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National Regulations

Most national governments have established regulations to help ensure the safe and responsible use of new technology, including genetic modification. Not all countries have implemented these regulations, however. National biosafety regulations generally require that research and development is carried out safely, that the products are tested thoroughly before they are used. In most countries, regulatory approval is required before some biotechnology products reach the market.

The safety of products of modern biotechnology generally falls under existing animal, food and plant regulations. Many countries have additional, specific biosafety regulations to ensure risk assessment reviews for genetically modified organisms and some countries include a socio-economic review to identify any social or economic risk that may result from the use of new products.

The wide range of products derived from genetic modification means that many government agencies are involved in safety assessments and approvals. For example, agricultural agencies review plant and animal safety; health agencies regulate food and medicine safety; environmental agencies review environmental impact; trade and industry agencies monitor economic impact; forestry agencies review the impact of genetically modified trees and tree products, etc.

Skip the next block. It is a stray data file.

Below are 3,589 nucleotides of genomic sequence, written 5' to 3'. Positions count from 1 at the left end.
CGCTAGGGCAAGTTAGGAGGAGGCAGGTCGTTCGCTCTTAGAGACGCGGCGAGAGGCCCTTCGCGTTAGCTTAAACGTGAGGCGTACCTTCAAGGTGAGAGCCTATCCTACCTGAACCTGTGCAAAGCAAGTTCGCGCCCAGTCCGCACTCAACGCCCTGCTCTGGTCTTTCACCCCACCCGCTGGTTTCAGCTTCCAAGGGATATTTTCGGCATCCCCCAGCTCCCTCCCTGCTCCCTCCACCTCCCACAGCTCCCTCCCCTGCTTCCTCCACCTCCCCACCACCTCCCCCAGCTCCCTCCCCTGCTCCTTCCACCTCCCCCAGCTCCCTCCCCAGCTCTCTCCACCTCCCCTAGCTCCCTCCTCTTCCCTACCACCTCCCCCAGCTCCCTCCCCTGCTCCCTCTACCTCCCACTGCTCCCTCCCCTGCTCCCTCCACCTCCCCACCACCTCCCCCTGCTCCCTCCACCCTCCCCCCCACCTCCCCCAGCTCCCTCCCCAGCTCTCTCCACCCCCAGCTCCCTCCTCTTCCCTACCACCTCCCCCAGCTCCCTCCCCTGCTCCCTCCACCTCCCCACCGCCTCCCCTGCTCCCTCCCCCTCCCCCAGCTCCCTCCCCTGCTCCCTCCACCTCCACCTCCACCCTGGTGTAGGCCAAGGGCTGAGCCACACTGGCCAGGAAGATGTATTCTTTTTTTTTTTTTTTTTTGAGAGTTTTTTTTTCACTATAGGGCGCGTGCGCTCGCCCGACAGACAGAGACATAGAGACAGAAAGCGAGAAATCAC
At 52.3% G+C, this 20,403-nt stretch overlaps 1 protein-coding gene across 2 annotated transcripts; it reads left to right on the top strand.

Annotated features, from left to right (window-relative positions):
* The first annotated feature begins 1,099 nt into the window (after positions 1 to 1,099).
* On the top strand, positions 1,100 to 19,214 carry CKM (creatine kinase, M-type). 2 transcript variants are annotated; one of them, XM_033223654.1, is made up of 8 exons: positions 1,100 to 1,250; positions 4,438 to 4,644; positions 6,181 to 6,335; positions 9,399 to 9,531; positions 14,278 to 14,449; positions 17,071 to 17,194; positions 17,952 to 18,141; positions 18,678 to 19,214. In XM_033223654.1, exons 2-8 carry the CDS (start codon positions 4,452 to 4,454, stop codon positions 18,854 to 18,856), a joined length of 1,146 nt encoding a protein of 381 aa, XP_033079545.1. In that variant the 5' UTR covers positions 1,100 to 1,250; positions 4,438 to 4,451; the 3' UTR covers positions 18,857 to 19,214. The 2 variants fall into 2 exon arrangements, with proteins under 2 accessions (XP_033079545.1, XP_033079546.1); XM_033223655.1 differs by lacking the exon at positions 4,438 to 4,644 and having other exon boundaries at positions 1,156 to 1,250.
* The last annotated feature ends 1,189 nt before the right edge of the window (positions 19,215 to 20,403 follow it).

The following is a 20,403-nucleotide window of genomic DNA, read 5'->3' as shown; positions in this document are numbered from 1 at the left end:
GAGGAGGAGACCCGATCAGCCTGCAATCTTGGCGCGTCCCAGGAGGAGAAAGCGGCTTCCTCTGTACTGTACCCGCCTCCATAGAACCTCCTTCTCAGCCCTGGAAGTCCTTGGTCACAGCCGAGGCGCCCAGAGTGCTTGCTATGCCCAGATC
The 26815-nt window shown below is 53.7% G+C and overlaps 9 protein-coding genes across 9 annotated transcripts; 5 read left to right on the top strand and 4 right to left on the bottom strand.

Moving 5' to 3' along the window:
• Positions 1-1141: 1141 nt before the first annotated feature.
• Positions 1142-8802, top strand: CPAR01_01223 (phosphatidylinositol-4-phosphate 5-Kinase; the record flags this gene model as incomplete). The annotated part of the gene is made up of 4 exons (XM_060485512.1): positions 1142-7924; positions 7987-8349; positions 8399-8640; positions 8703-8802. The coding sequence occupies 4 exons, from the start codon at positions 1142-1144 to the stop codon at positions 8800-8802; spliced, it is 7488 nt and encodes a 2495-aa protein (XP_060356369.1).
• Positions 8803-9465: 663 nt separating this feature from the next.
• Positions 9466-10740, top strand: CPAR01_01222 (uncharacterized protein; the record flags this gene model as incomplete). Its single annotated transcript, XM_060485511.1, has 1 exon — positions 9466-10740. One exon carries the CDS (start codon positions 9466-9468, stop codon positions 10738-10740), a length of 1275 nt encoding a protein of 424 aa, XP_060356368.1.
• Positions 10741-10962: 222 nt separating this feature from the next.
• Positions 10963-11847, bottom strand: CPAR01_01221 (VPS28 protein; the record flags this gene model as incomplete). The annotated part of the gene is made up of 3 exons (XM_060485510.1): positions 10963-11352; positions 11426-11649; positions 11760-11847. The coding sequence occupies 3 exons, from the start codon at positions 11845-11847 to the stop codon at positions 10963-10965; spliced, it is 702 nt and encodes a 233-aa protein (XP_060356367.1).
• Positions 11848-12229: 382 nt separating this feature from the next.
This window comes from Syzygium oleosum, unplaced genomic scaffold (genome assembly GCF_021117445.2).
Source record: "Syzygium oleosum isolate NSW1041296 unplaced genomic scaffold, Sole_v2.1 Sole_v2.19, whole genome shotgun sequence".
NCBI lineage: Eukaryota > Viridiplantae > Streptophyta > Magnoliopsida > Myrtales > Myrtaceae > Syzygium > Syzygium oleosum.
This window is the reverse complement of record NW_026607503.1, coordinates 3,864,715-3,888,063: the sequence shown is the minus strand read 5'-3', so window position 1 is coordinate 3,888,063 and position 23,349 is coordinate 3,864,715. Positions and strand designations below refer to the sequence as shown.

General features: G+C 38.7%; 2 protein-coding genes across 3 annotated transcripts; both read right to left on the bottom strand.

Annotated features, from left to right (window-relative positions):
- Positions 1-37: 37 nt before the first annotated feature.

International Regulations

International regulations become important when farmers plan to export or import genetically modified crops. In addition to the World Trade Organisation requirements for fair trade and pest and disease control, the Cartagena Protocol on Biosafety has specific requirements on movement of living GMOs. For plants, this includes seed, grain, tubers, seedlings, or cuttings that could grow if planted in the importing country. The Cartagena Protocol requires that the importer of living GMOs must get advanced agreement from the importing country authorities for the movement of living GMOs into every country. This decision requires a risk assessment that considers safety to human health and to the environment, and so these decisions can take time.

For commercial farmers planning to export genetically modified seed, grain or plants, a lot of paper work has to precede the first shipment and several months may be needed for this. Once the first shipment has been approved, the Protocol does not require additional risk assessments, but some countries do. It is up to the importer to ensure that each importing country’s requirements are met.

For smallholder farmers, the most likely ‘shipment’ of GM products across international borders will happen with informal movement of plant material and harvests between communities on each side of a national border. National regulators usually take informal movement across international boundaries into account when they first approve the planting of new GM crops. Some authorities require labelling for planting material, farmer education and sometimes the signing of farmer agreements, if they wish to limit the amount of planting material that moves informally across borders.

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